"...In Translation"

OCTOBER 7, 2010


Unwanted reminders of an over-praised Oscar bait-y bore aside, “...In Translation” is another rock solid episode of Lost, effortlessly combining island drama, back-story, and character relationships into a cohesive whole, each element complementing and strengthening the others. It’s a balance not every episode achieved, and even fewer achieved so well. It’s also another strong example of how there was nothing else like Lost on television, since nearly half the episode is in Korean.

It also brings back an element that’s been missing for a few episodes – people beating each other up! I wonder if there’s a site online somewhere that has all the fight stats from the show. Is there any combination of male characters (save the peaceful Hurley) who never had a physical altercation over the show’s run? I can’t recall Charlie ever fighting Ben - that might be about it. This one offers another go around between Michael and Jin, though Michael has the upper hand this time. Sawyer also takes a few shots at him. Looking back, it’s kind of funny to think how some of these folks were the best of friends just a few weeks later. Sawyer’s kicking Jin in the side and tying him up here, but in about 20 island days, he’ll be teaching him the most important things to say to a woman.

Another thing it brings back is Hurley’s Discman, which was a mini-tradition in the early episodes, where he’d be listening to a song over a montage of everyone doing their thing. It would have gotten annoying if they did it in every episode, but I like that they actually gave it a sendoff (his batteries die) instead of just phasing it out. So for those keeping track: the fucking Discman gets a proper final scene, but most of the characters do not. But it’s an oddly sort of grim moment, depicting their hopeless situation in a very unexpected yet perfect way (and there’s no “DONNK” over the final “Lost” title card, which just adds to the uneasy feeling).

We also have the rare instance of a mystery being introduced and resolved in a single episode. They could have dragged the “who burned the raft” thing for a few episodes, but we find out who it is by the end of the 42 minutes, even though Locke is the only one on the show who knows. Speaking of Locke, he gets some great moments in this one despite not having his own little subplot. In addition to his man-to-man with Walt, where he drops the first hint about his father, he also gets one of his funniest lines ever when Shannon gives him a rambling message for Boone (“Should I be writing this down?”).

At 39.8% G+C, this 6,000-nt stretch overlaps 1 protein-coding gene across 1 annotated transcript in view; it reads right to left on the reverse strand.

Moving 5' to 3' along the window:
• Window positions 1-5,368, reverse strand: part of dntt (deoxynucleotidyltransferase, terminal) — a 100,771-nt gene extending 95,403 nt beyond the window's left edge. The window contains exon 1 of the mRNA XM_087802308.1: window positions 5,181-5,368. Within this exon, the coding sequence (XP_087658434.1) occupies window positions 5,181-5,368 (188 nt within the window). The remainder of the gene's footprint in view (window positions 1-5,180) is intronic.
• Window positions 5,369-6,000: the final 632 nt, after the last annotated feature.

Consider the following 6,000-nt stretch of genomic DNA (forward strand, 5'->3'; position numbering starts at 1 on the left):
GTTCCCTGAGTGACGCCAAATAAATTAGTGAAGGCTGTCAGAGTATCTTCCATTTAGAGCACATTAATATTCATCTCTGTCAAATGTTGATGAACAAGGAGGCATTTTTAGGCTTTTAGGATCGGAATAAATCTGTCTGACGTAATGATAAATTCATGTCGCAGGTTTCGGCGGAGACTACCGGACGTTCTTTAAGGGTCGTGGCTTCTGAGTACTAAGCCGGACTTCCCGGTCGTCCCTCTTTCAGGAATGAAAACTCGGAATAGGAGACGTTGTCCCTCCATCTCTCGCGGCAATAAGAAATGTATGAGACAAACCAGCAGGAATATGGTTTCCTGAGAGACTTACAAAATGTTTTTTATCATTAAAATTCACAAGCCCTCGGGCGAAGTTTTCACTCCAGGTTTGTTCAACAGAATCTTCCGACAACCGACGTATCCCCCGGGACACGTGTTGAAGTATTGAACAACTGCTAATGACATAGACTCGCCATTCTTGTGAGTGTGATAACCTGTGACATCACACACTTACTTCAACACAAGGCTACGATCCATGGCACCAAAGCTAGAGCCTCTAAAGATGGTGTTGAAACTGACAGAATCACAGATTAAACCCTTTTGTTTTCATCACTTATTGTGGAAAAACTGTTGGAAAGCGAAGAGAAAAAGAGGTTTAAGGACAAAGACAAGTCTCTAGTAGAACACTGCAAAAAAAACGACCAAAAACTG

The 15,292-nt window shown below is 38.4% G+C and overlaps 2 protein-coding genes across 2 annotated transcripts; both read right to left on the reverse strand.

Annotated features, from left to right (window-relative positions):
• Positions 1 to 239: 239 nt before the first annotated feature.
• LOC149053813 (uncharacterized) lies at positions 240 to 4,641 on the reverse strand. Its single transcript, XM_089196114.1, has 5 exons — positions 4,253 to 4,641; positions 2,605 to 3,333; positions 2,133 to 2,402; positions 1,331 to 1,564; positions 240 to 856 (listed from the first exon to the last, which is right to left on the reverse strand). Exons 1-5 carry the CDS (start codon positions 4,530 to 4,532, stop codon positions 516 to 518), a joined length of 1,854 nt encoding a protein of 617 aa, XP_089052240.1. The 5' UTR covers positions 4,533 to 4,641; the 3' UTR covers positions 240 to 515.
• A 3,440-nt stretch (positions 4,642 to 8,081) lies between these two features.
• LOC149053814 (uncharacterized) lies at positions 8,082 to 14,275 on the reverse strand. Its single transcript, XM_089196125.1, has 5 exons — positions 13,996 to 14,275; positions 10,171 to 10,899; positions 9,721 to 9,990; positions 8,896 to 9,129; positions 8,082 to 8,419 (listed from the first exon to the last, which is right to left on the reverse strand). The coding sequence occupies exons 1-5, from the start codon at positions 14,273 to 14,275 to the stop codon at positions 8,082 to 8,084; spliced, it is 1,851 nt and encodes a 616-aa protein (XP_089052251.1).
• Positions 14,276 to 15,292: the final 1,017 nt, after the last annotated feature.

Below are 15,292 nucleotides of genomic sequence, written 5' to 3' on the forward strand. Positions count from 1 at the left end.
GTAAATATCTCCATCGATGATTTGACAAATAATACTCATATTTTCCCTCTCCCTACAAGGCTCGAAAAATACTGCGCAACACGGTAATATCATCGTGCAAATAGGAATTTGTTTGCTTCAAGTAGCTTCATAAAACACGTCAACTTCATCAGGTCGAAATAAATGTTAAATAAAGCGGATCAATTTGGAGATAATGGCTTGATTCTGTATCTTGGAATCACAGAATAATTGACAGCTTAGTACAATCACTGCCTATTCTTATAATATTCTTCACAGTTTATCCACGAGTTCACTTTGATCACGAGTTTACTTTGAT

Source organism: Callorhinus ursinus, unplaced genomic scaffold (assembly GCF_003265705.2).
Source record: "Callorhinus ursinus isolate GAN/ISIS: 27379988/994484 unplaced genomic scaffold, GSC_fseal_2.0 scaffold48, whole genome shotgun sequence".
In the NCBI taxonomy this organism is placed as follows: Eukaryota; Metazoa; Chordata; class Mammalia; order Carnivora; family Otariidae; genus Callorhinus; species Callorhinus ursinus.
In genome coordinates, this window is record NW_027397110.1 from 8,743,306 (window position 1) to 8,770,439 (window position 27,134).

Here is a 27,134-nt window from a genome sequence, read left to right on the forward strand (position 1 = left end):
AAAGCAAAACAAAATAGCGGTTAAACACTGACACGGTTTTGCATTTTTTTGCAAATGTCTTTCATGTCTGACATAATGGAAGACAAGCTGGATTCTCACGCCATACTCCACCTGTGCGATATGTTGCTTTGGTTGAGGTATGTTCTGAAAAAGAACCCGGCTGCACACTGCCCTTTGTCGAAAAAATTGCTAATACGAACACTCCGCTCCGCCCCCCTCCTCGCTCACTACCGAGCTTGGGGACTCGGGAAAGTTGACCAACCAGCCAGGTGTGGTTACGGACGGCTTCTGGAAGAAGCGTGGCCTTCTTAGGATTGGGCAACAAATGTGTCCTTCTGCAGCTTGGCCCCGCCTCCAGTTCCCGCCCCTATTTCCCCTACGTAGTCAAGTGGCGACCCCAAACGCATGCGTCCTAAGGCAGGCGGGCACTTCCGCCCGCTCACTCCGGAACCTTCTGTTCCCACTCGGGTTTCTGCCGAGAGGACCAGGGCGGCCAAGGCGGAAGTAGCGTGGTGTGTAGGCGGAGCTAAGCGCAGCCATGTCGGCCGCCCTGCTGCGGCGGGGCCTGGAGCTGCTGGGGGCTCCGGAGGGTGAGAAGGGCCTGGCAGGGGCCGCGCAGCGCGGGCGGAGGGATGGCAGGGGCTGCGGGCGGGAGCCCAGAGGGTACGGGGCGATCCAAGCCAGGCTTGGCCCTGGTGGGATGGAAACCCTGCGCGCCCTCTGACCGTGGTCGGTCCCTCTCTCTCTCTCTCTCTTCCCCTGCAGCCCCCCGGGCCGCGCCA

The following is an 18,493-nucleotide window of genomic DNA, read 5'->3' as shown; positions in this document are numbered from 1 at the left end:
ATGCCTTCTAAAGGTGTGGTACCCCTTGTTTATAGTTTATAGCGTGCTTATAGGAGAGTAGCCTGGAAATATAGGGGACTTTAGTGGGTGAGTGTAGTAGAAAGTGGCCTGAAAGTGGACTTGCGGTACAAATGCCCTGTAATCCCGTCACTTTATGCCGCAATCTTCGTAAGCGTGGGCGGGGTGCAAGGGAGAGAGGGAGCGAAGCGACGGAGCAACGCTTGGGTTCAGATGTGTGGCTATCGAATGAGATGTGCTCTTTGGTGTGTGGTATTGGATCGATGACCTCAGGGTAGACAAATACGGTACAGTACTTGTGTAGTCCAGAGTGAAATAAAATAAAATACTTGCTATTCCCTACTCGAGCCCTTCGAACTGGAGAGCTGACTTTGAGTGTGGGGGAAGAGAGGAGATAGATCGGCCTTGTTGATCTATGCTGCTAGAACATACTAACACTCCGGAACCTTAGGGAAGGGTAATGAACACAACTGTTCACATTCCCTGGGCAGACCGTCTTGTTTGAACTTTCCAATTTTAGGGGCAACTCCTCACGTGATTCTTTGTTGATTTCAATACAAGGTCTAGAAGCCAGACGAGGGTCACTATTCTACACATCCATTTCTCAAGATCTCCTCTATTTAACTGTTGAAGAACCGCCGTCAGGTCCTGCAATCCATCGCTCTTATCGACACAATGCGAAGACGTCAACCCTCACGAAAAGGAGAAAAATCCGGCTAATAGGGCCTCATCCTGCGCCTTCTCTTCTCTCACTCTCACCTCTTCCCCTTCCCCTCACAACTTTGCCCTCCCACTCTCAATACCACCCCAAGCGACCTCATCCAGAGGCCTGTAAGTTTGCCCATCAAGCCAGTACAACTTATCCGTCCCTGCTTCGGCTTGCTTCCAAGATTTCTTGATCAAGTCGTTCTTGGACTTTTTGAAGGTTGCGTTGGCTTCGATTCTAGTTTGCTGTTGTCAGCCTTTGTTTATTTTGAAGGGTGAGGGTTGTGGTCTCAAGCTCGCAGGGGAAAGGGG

Back to the Korean thing – I just want to point out a few episodes back I said something about doing a show from Jin’s “perspective”, not being able to understand them. I had completely forgotten about the scene where they did indeed give us a taste of what it was like for him (with everyone basically speaking backwards). You know, it would have been really grating for an entire episode, so my idea was stupid. This was better.

And Sun finally reveals she can speak English! Not sure why she had to hide it for so long once someone knew – she didn’t want Jin to know, but how would he? Someone going to tell him? He wouldn’t understand that either. I also don’t quite get why he’s so angry about it – if he wants to get her off the island, wouldn’t this be beneficial, since now he will have a way to communicate with Michael for the raft-building? Maybe they give a good reason in a few episodes, I can’t remember.

Speaking of their fight, according to Lostpedia, this would be the day (roughly) that Jin and Sun conceived their child, as detailed in Season 3. They chalk it up as a blooper, saying that they had no time, but after she defends him against Michael (during the early part of the day) they go off for a bit, and then apart from when she talks to Michael later, they’re unaccounted for until the raft burns in the middle of the night. – plenty of time for them to get it on. So it fits, even if it was probably just something whoever wrote that later episode didn’t really give a shit about. I know I’d want to put the moves on my wife if she just punched Harold Perrineau in my honor. HOT.

Where are we?


  1. Hurley got into a fight with Sawyer once. He beat him up Sawyer for making fun of him in Season 2

  2. The scene with the Discman dying is one of my favorite moments in Season 1... it was one of those 'reality of being on a desert island' scenes that they were really starting to need, and like you said, the fact that they just trail off on that adds quite a bit of uneasiness to their situation. Plus, I'm attached at the brain to my Ipod (and was then, too), so it kind of brought it home to me personally, I guess.